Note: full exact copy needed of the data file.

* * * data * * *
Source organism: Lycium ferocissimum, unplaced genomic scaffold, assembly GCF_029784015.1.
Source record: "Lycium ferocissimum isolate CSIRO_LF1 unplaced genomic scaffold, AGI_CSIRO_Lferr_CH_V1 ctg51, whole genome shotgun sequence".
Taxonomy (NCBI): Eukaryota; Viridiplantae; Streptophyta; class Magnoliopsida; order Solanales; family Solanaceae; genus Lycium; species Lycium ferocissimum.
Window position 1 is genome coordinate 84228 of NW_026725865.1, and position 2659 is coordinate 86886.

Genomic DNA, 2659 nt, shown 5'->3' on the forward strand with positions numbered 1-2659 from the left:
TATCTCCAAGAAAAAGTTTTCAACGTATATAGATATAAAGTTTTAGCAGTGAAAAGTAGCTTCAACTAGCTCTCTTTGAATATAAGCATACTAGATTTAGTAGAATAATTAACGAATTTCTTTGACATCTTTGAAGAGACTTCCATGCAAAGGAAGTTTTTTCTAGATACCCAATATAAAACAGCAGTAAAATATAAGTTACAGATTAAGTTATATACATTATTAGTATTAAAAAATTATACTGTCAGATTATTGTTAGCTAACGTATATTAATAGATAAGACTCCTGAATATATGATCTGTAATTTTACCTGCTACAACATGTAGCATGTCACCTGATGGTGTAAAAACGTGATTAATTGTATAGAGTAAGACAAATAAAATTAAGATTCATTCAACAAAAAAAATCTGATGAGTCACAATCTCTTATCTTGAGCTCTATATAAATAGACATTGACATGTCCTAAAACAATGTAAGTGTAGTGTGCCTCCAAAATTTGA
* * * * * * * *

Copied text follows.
Source organism: Lycium ferocissimum, unplaced genomic scaffold, assembly GCF_029784015.1.
Source record: "Lycium ferocissimum isolate CSIRO_LF1 unplaced genomic scaffold, AGI_CSIRO_Lferr_CH_V1 ctg51, whole genome shotgun sequence".
Taxonomy (NCBI): Eukaryota; Viridiplantae; Streptophyta; class Magnoliopsida; order Solanales; family Solanaceae; genus Lycium; species Lycium ferocissimum.
Window position 1 is genome coordinate 84228 of NW_026725865.1, and position 2659 is coordinate 86886.

Genomic DNA, 2659 nt, shown 5'->3' on the forward strand with positions numbered 1-2659 from the left:
TATCTCCAAGAAAAAGTTTTCAACGTATATAGATATAAAGTTTTAGCAGTGAAAAGTAGCTTCAACTAGCTCTCTTTGAATATAAGCATACTAGATTTAGTAGAATAATTAACGAATTTCTTTGACATCTTTGAAGAGACTTCCATGCAAAGGAAGTTTTTTCTAGATACCCAATATAAAACAGCAGTAAAATATAAGTTACAGATTAAGTTATATACATTATTAGTATTAAAAAATTATACTGTCAGATTATTGTTAGCTAACGTATATTAATAGATAAGACTCCTGAATATATGATCTGTAATTTTACCTGCTACAACATGTAGCATGTCACCTGATGGTGTAAAAACGTGATTAATTGTATAGAGTAAGACAAATAAAATTAAGATTCATTCAACAAAAAAAATCTGATGAGTCACAATCTCTTATCTTGAGCTCTATATAAATAGACATTGACATGTCCTAAAACAATGTAAGTGTAGTGTGCCTCCAAAATTTGA